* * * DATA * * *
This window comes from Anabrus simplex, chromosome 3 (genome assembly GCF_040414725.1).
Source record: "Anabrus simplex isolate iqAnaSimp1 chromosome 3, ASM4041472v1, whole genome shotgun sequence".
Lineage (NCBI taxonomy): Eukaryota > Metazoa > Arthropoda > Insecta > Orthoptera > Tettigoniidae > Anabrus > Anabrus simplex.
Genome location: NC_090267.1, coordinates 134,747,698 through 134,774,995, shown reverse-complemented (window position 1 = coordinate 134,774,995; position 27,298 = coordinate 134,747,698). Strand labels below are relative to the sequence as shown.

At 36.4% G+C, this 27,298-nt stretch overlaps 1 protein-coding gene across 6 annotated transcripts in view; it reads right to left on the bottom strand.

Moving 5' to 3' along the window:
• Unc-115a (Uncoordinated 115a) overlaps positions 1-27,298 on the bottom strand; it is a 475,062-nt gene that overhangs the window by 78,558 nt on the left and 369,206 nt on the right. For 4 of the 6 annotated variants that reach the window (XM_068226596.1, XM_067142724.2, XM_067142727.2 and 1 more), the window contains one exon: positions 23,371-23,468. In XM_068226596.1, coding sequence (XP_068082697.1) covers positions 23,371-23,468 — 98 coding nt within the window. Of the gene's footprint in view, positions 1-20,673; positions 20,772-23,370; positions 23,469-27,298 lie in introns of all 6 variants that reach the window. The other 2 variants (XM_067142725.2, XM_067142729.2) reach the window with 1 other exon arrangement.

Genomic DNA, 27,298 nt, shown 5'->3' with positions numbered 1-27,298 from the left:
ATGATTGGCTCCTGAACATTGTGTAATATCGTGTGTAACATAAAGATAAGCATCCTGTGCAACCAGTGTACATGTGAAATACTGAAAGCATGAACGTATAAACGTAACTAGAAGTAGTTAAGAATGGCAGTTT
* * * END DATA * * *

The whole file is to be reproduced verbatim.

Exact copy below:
This window comes from Anabrus simplex, chromosome 3 (genome assembly GCF_040414725.1).
Source record: "Anabrus simplex isolate iqAnaSimp1 chromosome 3, ASM4041472v1, whole genome shotgun sequence".
Lineage (NCBI taxonomy): Eukaryota > Metazoa > Arthropoda > Insecta > Orthoptera > Tettigoniidae > Anabrus > Anabrus simplex.
Genome location: NC_090267.1, coordinates 134,747,698 through 134,774,995, shown reverse-complemented (window position 1 = coordinate 134,774,995; position 27,298 = coordinate 134,747,698). Strand labels below are relative to the sequence as shown.

At 36.4% G+C, this 27,298-nt stretch overlaps 1 protein-coding gene across 6 annotated transcripts in view; it reads right to left on the bottom strand.

Moving 5' to 3' along the window:
• Unc-115a (Uncoordinated 115a) overlaps positions 1-27,298 on the bottom strand; it is a 475,062-nt gene that overhangs the window by 78,558 nt on the left and 369,206 nt on the right. For 4 of the 6 annotated variants that reach the window (XM_068226596.1, XM_067142724.2, XM_067142727.2 and 1 more), the window contains one exon: positions 23,371-23,468. In XM_068226596.1, coding sequence (XP_068082697.1) covers positions 23,371-23,468 — 98 coding nt within the window. Of the gene's footprint in view, positions 1-20,673; positions 20,772-23,370; positions 23,469-27,298 lie in introns of all 6 variants that reach the window. The other 2 variants (XM_067142725.2, XM_067142729.2) reach the window with 1 other exon arrangement.

Genomic DNA, 27,298 nt, shown 5'->3' with positions numbered 1-27,298 from the left:
ATGATTGGCTCCTGAACATTGTGTAATATCGTGTGTAACATAAAGATAAGCATCCTGTGCAACCAGTGTACATGTGAAATACTGAAAGCATGAACGTATAAACGTAACTAGAAGTAGTTAAGAATGGCAGTTT